Of course, the existence of patents does not mean these technologies have actually been created, but there is evidence that some demonstrations of operability have been successfully carried out. As investigated and reported by The War Zone, a possible reason why some of the patents may have been taken on by the Navy is that the Chinese military may also be developing similar advanced gadgets.
Among Dr. Pais's patents are designs, approved in 2018, for an aerospace-underwater craft of incredible speed and maneuverability. This cone-shaped vehicle can potentially fly just as well anywhere it may be, whether air, water or space, without leaving any heat signatures. It can achieve this by creating a quantum vacuum around itself with a very dense polarized energy field. This vacuum would allow it to repel any molecule the craft comes in contact with, no matter the medium. Manipulating "quantum field fluctuations in the local vacuum energy state," would help reduce the craft's inertia. The polarized vacuum would dramatically decrease any elemental resistance and lead to "extreme speeds," claims the paper.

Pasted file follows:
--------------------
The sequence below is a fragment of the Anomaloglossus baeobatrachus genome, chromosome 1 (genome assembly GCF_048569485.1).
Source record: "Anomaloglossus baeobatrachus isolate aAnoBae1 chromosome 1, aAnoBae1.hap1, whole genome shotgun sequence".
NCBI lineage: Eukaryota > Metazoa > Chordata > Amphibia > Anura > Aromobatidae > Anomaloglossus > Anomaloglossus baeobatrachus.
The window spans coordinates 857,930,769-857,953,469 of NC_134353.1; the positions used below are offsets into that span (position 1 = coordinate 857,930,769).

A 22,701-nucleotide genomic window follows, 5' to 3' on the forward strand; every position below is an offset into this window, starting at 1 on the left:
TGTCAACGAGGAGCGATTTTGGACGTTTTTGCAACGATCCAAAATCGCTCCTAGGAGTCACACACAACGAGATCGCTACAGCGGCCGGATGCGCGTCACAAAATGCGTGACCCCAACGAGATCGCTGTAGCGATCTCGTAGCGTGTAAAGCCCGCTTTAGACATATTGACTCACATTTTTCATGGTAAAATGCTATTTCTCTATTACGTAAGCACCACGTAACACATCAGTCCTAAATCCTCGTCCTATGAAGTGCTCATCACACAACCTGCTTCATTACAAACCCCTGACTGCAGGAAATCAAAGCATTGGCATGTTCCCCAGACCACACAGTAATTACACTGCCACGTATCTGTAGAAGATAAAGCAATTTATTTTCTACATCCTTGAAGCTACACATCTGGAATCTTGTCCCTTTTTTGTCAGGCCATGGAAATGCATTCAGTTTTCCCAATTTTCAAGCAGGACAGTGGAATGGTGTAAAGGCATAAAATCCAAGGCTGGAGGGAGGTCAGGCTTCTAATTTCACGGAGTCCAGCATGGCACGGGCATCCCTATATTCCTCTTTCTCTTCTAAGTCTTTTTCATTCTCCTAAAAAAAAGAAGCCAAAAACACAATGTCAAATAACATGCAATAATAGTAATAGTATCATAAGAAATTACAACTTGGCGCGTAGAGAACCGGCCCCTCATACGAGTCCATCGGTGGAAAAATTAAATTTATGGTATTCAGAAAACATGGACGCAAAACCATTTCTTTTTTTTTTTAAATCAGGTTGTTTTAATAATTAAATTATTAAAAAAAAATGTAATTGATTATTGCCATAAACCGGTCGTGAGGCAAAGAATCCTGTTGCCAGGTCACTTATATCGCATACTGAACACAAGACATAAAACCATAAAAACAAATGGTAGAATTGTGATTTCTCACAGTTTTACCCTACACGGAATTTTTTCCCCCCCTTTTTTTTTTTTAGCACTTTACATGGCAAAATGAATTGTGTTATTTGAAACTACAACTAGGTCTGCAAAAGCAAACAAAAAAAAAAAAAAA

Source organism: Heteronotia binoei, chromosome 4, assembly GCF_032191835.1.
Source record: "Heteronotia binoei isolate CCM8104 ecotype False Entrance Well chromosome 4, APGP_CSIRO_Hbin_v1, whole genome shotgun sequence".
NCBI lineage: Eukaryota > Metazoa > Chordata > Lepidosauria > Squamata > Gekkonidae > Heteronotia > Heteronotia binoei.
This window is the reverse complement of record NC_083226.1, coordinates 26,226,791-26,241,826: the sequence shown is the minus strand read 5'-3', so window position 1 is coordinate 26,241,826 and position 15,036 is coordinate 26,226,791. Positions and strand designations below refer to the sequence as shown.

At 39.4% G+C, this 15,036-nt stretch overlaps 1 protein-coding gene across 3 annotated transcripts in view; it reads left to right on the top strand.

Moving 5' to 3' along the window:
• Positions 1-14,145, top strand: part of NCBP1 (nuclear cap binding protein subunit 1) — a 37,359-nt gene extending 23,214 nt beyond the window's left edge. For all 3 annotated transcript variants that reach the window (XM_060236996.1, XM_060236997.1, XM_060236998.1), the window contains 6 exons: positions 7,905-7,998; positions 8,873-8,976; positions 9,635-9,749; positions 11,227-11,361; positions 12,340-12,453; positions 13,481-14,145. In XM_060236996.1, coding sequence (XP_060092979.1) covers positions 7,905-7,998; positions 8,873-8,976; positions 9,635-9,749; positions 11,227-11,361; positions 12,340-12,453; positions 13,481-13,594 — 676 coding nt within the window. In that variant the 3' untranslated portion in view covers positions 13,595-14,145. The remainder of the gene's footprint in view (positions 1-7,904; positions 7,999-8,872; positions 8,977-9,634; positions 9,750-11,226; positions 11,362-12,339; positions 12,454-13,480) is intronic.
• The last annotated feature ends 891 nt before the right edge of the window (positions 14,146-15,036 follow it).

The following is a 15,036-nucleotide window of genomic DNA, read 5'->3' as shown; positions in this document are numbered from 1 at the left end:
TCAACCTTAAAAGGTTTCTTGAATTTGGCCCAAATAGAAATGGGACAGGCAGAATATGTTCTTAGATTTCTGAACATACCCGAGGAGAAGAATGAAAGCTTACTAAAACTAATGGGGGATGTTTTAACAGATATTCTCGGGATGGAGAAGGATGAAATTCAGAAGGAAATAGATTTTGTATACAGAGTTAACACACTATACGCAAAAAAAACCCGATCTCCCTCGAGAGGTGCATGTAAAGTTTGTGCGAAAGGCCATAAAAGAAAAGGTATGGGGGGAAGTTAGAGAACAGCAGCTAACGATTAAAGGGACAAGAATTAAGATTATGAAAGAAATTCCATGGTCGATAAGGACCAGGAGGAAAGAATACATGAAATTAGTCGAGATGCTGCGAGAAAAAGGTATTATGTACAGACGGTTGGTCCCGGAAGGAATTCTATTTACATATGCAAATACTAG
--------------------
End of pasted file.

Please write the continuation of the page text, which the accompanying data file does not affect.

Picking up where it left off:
Not only that, if the vacuum-creating technology can be engineered, we'd also be able to "engineer the fabric of our reality at the most fundamental level," states the patent. This would lead to major advancements in aerospace propulsion and generating power. Not to mention other reality-changing outcomes that come to mind.
Among Pais's other patents are inventions that stem from similar thinking, outlining pieces of technology necessary to make his creations come to fruition. His paper presented in 2019, titled "Room Temperature Superconducting System for Use on a Hybrid Aerospace Undersea Craft," proposes a system that can achieve superconductivity at room temperatures. This would become "a highly disruptive technology, capable of a total paradigm change in Science and Technology," conveys Pais.
High frequency gravitational wave generator.
Credit: Dr. Salvatore Pais
Another invention devised by Pais is an electromagnetic field generator that could generate "an impenetrable defensive shield to sea and land as well as space-based military and civilian assets." This shield could protect from threats like anti-ship ballistic missiles, cruise missiles that evade radar, coronal mass ejections, military satellites, and even asteroids.